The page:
Ever more watchful CCTV cameras have become a permanent feature of life in Edinburgh. The aim is to make Scotland’s capital a safer city.
Now the city council is planning to invest in a £1 million upgrade of the CCTV system to make it digital. Among mooted advantages, this will enable facial and number plate recognition as well as ability to take mobile units to antisocial behaviour hotspots.
It’s a proposal we broadly welcome. The secret of effective and efficient policing in today’s world is technology. And an upgrade of the city’s CCTV system is well worth the money if it helps a cash-strapped police force to deal with antisocial behaviour.
But it has to be more than yet another means to boost council revenues through indiscriminate fines for parking offences.
Among the biggest banes in city life at present are dog fouling and littering. These generate a large volume of complaints and demands for action.
That does not at all mean that the city council should bear sole responsibility for the mess that scars our parks and litters our streets. Nor should it take up ever more time of the police in extensive, sustained and time-consuming patrols.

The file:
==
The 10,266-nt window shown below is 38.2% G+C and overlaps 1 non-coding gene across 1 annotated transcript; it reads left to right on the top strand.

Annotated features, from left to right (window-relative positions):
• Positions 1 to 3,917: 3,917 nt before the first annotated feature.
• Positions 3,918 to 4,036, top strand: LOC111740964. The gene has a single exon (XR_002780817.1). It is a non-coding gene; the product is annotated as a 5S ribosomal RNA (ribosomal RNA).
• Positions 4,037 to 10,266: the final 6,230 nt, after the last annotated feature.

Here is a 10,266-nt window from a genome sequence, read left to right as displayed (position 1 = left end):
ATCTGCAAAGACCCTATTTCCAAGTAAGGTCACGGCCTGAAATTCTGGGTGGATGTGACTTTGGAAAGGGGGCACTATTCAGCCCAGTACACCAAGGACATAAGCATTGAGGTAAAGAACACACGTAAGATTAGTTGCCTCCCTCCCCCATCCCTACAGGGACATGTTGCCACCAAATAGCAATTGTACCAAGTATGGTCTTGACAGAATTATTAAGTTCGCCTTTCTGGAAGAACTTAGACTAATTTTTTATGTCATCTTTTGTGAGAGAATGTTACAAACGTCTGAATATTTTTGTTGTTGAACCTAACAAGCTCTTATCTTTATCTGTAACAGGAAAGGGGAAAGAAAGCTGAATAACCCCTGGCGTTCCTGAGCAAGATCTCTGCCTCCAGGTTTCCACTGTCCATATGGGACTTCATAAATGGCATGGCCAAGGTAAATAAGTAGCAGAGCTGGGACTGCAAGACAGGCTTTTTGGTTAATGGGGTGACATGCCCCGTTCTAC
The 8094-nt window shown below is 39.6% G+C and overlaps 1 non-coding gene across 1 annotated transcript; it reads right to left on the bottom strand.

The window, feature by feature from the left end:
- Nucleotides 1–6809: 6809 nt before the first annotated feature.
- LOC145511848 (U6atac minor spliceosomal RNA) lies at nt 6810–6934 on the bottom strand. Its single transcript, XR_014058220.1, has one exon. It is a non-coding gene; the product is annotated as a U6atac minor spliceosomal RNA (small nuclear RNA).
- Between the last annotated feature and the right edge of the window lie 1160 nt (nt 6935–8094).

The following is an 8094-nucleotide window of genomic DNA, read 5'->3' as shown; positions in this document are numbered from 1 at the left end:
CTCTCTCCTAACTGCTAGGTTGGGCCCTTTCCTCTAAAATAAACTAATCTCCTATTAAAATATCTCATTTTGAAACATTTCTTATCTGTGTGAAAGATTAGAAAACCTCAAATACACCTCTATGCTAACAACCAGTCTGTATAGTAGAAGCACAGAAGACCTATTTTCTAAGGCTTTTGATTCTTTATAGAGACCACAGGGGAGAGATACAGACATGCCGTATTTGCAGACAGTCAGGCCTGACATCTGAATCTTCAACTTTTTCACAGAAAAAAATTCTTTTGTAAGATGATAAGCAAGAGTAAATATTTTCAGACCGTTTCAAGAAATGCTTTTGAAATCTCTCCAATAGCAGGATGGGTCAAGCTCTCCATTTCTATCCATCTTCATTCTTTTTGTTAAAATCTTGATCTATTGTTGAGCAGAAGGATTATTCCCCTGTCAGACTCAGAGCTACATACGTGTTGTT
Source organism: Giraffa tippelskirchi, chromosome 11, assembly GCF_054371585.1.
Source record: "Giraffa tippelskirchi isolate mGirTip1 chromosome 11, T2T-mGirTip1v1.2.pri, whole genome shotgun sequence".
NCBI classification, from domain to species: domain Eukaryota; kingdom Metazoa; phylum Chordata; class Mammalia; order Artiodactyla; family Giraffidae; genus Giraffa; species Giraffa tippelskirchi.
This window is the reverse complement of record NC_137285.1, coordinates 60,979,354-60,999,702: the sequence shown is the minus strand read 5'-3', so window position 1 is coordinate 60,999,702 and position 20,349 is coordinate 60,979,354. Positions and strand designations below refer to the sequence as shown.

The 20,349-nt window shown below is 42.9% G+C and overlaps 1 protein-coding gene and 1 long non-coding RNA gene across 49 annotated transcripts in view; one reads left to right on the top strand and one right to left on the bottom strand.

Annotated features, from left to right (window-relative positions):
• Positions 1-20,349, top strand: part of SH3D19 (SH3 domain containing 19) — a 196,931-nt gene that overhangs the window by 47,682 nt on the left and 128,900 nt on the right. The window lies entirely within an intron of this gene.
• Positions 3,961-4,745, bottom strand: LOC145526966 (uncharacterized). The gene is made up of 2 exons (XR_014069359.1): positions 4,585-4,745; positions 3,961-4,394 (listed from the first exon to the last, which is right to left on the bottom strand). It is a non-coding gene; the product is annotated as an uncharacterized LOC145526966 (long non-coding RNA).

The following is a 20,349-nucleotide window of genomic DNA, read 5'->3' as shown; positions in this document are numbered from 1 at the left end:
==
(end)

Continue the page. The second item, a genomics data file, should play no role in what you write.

It is the general public that must bear the prime responsibility. And that in turn requires continual reminding of the costs and penalties involved for those who flaunt the rules.
Encouraging this wider responsibility requires tougher action against offenders. And here a sophisticated CCTV system can be an effective tool in catching persistent offenders.
Until now CCTV has only been deployed following repeated complaints about dog mess left in areas covered by existing cameras. And since 2013 just six fixed penalty notices (FPNs) have been issued with the help of CCTV – three in Moredun and three in Dumbiedykes.
Figures obtained by the Evening News last year showed the number of on-the-spot £80 fines for dropping rubbish has plummeted to just over a third of the 2013-14 level. And each of the Capital’s wardens is handing out only one fixed penalty notice (FPN) for dog fouling every six months.
Clearly we need a more efficient and effective CCTV system. But better technology is nothing without determination and drive to bring offenders to book.